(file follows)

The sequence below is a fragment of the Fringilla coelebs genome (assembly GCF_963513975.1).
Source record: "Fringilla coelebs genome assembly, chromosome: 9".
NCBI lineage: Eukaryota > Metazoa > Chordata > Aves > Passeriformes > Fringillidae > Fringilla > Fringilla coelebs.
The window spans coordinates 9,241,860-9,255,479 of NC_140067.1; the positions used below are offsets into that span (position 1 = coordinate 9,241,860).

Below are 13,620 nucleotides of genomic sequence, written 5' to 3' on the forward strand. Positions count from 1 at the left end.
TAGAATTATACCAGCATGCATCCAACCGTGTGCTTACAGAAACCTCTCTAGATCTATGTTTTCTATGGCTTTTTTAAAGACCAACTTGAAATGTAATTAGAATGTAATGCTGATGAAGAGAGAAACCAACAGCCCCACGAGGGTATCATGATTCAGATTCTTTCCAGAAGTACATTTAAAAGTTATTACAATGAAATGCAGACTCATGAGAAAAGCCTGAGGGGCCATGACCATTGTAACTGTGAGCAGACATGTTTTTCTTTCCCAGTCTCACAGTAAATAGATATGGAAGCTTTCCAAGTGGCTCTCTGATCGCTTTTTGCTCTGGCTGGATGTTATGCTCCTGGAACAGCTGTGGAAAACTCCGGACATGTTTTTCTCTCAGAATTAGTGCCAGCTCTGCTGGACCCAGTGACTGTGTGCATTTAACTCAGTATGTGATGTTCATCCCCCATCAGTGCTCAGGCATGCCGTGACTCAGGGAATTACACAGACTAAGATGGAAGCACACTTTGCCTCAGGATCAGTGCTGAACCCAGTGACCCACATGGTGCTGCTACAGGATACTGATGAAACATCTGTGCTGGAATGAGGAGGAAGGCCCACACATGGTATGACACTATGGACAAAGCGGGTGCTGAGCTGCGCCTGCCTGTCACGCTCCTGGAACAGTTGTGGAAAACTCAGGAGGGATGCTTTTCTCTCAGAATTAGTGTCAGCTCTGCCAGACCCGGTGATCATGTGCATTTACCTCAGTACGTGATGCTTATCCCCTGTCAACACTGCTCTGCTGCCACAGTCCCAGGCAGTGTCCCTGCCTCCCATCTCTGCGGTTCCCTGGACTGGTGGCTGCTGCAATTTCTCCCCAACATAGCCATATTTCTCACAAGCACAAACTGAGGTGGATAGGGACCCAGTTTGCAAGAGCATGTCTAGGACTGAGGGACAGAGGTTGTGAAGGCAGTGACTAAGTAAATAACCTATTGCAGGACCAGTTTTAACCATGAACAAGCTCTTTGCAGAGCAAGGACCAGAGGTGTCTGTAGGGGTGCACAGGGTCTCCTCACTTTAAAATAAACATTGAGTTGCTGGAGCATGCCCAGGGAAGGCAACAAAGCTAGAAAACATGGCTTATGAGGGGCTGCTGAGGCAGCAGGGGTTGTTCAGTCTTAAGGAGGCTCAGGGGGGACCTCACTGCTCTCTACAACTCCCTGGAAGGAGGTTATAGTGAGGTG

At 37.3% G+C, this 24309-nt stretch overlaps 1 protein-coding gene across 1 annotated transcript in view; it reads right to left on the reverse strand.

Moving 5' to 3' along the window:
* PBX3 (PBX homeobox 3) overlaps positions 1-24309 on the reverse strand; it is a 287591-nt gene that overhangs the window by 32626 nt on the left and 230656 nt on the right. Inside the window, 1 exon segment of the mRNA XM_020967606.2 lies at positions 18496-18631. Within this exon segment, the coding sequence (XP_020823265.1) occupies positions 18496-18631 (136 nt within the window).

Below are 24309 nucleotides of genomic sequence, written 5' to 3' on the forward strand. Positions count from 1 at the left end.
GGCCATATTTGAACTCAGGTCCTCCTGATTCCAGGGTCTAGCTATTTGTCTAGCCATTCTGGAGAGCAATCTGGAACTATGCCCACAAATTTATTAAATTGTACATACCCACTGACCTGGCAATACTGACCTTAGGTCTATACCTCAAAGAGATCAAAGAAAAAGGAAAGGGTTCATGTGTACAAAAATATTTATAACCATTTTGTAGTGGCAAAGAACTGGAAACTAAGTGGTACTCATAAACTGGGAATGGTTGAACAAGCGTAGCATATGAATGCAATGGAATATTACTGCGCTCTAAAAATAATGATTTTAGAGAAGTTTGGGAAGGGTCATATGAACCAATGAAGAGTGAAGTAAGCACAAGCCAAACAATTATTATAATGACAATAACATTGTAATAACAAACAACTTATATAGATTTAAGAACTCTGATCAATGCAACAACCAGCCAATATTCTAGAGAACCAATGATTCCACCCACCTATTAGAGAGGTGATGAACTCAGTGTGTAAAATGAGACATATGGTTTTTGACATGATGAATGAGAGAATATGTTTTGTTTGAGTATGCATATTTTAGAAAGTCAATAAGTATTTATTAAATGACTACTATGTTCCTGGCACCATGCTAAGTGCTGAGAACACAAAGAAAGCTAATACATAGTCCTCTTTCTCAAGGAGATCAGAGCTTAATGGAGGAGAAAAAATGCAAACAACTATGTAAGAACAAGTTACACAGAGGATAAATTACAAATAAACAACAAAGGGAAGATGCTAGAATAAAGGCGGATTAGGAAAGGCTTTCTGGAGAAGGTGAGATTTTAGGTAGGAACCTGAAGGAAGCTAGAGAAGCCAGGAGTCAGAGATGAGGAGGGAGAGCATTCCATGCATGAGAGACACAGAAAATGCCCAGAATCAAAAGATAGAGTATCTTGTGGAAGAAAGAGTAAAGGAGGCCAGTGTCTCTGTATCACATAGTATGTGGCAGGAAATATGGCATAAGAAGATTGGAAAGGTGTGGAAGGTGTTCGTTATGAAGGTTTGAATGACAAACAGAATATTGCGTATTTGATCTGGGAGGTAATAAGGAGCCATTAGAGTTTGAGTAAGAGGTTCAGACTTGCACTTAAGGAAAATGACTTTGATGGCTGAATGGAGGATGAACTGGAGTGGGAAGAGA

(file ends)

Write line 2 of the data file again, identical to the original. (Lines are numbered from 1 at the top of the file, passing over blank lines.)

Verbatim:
Source record: "Fringilla coelebs genome assembly, chromosome: 9".